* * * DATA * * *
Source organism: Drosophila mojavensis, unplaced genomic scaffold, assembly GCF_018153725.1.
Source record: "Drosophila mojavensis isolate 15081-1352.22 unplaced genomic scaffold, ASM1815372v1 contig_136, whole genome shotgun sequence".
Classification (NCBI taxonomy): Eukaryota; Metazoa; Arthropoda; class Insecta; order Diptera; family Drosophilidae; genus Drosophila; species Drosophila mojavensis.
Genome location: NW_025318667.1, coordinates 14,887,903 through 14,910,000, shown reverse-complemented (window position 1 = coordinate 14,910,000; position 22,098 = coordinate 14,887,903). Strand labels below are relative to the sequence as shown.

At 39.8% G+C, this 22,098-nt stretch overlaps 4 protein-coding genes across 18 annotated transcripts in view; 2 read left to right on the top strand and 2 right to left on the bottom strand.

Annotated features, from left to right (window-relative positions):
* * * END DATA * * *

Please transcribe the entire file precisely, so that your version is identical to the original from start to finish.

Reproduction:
Source organism: Drosophila mojavensis, unplaced genomic scaffold, assembly GCF_018153725.1.
Source record: "Drosophila mojavensis isolate 15081-1352.22 unplaced genomic scaffold, ASM1815372v1 contig_136, whole genome shotgun sequence".
Classification (NCBI taxonomy): Eukaryota; Metazoa; Arthropoda; class Insecta; order Diptera; family Drosophilidae; genus Drosophila; species Drosophila mojavensis.
Genome location: NW_025318667.1, coordinates 14,887,903 through 14,910,000, shown reverse-complemented (window position 1 = coordinate 14,910,000; position 22,098 = coordinate 14,887,903). Strand labels below are relative to the sequence as shown.

At 39.8% G+C, this 22,098-nt stretch overlaps 4 protein-coding genes across 18 annotated transcripts in view; 2 read left to right on the top strand and 2 right to left on the bottom strand.

Annotated features, from left to right (window-relative positions):